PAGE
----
How much money will I need in retirement?

This is the perennial question and the one that keeps lots of financial advisers in a job and many over 50s up late at night. Our visions, or fears about retirement are often driven by this question.

One answer is that everyone is different and there’s no “one size fits all” figure. While I lean towards this belief, the reality is that a lot of smart people have done extensive research and produced figures which are generally accepted as a reasonable guide for most people.

According to the Association of Superannuation Funds of Australia’s Retirement Standard, to have a ‘comfortable’ retirement, single people will need $545,000 in retirement savings, and couples will need $640,000. You can use this guide to estimate how much money you’ll need to have a ‘comfortable’ or ‘modest’ retirement… These figures are updated four times a year to take into consideration the rising price of items like food and utility bills, as well as changing lifestyle expectations and spending habits.

Comfortable Lifestyle

Single: $42,764 per year

Couple: $60,624 per year

Modest Lifestyle

Single: $27,368 per year

Couple: $39,353 per year

Age Pension

Single: $21,222 per year *

Couple: $31,995 per year *

*These age pension figures assume that you own your own home, with no mortgage and no major debts.

As you can see from the above figures, there’s not a huge difference between a “modest” lifestyle and what someone on the full pension would receive.

For the above figures to make some sense, we need to have definitions for both a “modest” and a “comfortable” lifestyle and here they are –
Modest Lifestyle – as you can see a modest lifestyle only allows for the basics. It would be a simple lifestyle and does not allow for any extras such as major food and leisure costs, travel or other non-essential spending on things like alcohol and gifts for family and friends.

Comfortable Lifestyle – allows for a slightly more comfortable lifestyle in retirement and covers a wider range of leisure activities and provides an average standard of living. It could include things like owning a reasonable car and upgrading it from time to time, having private health insurance, buying alcohol, gifts and the occasional overseas trip.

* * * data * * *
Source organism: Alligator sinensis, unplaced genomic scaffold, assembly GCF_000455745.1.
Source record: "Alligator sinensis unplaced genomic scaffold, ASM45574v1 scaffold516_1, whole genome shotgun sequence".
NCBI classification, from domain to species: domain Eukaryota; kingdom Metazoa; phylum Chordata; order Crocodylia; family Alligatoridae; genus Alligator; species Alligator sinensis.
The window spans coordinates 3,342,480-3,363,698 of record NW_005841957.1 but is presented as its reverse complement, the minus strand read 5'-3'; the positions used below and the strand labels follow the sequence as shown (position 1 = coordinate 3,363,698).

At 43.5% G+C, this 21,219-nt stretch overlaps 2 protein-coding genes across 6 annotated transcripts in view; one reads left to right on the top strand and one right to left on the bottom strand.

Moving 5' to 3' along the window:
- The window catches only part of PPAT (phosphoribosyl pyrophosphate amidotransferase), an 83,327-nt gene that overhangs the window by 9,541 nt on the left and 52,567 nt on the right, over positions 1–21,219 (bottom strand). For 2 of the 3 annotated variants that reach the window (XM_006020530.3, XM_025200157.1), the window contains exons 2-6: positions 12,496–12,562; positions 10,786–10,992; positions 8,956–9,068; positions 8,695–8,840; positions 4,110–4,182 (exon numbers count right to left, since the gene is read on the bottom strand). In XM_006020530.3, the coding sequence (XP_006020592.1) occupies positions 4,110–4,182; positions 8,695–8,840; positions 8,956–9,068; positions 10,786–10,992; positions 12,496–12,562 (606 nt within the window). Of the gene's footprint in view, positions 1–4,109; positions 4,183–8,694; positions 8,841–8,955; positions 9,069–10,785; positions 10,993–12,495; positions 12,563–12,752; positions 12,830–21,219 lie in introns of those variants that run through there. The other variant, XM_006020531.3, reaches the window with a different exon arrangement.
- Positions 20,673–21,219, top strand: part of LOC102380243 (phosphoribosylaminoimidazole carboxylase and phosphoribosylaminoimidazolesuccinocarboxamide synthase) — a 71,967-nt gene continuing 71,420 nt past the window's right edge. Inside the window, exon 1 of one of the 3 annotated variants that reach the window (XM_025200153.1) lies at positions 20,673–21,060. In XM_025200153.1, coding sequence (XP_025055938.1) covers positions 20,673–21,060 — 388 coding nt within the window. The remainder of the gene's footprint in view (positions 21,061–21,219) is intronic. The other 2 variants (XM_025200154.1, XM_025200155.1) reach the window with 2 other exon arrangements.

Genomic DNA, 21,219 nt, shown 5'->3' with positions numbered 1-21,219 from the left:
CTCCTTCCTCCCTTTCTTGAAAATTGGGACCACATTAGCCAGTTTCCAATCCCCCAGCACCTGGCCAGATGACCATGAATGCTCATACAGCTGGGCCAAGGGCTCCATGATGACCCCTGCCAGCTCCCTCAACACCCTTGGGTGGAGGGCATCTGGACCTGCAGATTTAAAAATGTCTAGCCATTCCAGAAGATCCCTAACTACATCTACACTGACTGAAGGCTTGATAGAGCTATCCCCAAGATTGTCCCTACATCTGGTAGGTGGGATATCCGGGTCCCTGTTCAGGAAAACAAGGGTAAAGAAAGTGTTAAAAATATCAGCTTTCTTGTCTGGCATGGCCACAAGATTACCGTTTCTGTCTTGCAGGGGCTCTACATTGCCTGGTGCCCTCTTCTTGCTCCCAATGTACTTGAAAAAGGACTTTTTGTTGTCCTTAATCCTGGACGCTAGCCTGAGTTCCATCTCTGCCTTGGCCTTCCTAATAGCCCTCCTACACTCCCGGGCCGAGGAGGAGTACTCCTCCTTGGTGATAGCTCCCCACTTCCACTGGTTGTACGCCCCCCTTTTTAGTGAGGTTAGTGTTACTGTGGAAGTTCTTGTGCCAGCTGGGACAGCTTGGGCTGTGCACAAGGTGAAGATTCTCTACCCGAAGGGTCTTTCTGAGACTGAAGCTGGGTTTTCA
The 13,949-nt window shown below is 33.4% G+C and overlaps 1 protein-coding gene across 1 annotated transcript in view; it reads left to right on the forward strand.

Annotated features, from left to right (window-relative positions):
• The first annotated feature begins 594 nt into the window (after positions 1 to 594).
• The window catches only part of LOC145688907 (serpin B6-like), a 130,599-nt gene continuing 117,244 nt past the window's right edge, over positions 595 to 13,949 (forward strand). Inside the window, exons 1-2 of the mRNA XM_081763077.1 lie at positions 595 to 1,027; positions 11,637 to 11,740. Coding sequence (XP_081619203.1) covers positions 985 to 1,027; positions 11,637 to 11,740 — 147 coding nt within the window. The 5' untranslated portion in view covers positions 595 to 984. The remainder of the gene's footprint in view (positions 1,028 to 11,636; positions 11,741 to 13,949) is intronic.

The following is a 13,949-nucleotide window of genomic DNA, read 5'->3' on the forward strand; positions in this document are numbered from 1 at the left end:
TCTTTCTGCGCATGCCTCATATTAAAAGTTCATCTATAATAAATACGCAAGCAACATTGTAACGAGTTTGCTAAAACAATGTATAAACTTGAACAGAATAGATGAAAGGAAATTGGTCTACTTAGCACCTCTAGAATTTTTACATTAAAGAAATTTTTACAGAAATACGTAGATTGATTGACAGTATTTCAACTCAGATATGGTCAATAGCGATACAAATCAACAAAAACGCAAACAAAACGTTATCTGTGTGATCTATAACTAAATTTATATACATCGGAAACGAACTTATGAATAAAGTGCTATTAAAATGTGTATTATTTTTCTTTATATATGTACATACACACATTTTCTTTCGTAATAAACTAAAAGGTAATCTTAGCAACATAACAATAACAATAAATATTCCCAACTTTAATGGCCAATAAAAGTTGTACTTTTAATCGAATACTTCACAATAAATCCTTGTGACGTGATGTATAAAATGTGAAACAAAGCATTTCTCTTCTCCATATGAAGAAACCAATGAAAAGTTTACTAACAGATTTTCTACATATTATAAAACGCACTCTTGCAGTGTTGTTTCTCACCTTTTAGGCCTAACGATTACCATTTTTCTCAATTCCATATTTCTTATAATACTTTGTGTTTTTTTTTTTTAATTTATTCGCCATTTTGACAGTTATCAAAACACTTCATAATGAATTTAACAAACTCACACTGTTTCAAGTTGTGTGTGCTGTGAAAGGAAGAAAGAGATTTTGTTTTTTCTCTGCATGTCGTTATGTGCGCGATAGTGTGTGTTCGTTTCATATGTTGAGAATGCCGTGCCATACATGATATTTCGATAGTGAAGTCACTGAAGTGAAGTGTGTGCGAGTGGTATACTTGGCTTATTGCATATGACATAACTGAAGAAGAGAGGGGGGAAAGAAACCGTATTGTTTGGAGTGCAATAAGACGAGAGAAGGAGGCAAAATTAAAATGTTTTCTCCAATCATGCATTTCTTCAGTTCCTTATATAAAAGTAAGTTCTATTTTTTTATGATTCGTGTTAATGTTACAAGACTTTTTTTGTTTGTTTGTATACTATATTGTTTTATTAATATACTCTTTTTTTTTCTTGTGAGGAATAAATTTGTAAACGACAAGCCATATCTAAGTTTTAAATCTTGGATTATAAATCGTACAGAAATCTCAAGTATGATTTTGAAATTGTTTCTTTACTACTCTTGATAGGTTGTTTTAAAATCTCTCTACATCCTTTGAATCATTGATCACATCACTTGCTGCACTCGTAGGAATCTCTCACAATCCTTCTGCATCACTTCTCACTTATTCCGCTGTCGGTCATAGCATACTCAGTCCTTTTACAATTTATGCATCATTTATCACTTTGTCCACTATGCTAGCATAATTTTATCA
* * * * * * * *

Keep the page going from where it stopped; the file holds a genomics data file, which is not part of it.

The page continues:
A Comfortable Lifestyle may not provide the same lifestyle you are familiar with if you come from a two income household. You may need to consider ways of generating more income per year to accommodate the lifestyle you have enjoyed in the past and become used to.

We have said before that organising your finances in retirement so that you maximise your age pension payments and dividends from investments while minimising tax, is no simple task. Most people need some expert assistance to get the balance right. One of the unfortunate side effects of the Banking Royal Commission is that the reputation of the entire financial planning industry has been trashed and many people are reluctant to see a financial planner. A good financial planner should be able to save you more money than you pay in fees.

If you are approaching retirement or have left full time work in the last year or two, our advice is to talk to an accountant, financial planner or someone who is competent in this area and organise a realistic budget and a basic financial plan. The “she’ll be right” strategy could cost you a lot of money in the long term.
If your investments or super fund are not going to give you enough, according to the above figures, it’s not the end of the world. There are lots of ways to stretch your money further. Continuing to work for a few more years – either full or part time is one obvious solution.

Remember it’s now common for people to continue working in one form or another after they retire from their career. Many people now start new businesses in a field which interests them. The internet makes this a much easier task.
There are many more creative solutions to stretch you income out there. In a future article we’ll list some of them.

Posted in Articles.